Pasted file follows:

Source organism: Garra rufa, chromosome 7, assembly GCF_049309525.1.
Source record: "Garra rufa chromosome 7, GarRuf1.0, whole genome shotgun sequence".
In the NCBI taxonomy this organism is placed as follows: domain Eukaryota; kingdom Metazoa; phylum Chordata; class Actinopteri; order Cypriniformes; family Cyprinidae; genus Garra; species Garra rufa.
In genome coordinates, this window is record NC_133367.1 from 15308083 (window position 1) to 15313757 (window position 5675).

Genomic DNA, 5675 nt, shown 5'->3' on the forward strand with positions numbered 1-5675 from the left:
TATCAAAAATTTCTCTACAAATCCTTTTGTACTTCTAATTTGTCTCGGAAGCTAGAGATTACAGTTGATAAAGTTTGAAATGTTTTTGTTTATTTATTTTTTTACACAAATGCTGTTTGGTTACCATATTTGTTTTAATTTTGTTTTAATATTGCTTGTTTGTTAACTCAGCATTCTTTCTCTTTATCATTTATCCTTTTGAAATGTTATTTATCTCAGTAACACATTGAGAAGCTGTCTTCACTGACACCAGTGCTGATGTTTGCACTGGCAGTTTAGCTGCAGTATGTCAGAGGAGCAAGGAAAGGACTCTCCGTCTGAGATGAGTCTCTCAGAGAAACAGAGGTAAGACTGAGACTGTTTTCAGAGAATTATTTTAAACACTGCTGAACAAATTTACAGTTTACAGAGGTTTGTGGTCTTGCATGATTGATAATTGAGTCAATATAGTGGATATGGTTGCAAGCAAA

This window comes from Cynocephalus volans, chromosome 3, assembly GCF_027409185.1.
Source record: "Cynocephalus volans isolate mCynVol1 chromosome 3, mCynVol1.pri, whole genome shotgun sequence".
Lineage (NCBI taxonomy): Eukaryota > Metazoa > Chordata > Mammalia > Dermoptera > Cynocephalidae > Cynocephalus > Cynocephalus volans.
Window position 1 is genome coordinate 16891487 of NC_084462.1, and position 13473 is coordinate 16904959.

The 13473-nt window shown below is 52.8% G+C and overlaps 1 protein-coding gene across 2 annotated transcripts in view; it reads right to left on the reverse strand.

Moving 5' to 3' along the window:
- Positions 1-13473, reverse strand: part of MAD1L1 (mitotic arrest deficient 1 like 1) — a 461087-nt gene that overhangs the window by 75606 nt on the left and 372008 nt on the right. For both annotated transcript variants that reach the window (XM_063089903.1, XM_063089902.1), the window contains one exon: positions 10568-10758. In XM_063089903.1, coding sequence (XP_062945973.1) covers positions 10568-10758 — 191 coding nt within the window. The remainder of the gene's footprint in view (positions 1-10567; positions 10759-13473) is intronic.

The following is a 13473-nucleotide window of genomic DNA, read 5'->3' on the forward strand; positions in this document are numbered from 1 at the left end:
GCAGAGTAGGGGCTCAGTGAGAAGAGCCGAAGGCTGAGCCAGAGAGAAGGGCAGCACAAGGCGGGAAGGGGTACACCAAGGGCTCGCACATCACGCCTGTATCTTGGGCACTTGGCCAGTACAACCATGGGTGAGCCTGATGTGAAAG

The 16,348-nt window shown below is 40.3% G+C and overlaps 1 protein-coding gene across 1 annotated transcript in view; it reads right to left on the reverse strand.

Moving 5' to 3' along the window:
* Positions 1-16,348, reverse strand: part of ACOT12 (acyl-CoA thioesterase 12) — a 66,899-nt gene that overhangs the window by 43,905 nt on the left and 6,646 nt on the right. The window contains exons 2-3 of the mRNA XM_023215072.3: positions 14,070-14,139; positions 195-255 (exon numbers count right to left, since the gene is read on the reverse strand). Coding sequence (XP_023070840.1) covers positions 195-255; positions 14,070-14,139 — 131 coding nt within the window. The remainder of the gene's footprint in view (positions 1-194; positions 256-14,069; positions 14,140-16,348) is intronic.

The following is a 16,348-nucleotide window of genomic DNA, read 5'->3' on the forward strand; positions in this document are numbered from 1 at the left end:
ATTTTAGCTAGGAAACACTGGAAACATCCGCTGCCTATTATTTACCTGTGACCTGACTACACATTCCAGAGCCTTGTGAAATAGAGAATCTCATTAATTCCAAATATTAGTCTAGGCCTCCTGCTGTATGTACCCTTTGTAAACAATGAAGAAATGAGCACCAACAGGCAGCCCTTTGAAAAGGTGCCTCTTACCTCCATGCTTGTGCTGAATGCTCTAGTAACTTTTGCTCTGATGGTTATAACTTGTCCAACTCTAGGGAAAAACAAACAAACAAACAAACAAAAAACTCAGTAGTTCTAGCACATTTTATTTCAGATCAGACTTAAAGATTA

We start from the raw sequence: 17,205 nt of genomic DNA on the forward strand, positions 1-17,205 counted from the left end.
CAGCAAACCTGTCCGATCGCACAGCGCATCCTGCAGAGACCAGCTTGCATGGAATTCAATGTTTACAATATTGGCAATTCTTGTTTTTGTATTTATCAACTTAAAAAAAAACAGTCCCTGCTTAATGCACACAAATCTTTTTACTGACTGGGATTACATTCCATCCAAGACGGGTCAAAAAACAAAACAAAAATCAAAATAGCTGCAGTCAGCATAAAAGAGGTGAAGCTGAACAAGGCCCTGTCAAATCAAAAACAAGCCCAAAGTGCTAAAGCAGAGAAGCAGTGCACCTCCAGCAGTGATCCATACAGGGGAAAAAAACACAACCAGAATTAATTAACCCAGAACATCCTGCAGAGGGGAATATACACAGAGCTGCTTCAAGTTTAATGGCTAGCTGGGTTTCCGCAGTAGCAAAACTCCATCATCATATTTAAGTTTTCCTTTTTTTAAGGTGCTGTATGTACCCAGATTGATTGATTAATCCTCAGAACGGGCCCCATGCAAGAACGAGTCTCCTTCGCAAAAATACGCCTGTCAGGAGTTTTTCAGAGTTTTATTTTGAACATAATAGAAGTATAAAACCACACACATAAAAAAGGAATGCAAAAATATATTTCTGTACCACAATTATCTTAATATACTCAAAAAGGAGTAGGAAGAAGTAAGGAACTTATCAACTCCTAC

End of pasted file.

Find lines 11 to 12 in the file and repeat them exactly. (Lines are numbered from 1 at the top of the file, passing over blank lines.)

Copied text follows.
The 13473-nt window shown below is 52.8% G+C and overlaps 1 protein-coding gene across 2 annotated transcripts in view; it reads right to left on the reverse strand.

Moving 5' to 3' along the window: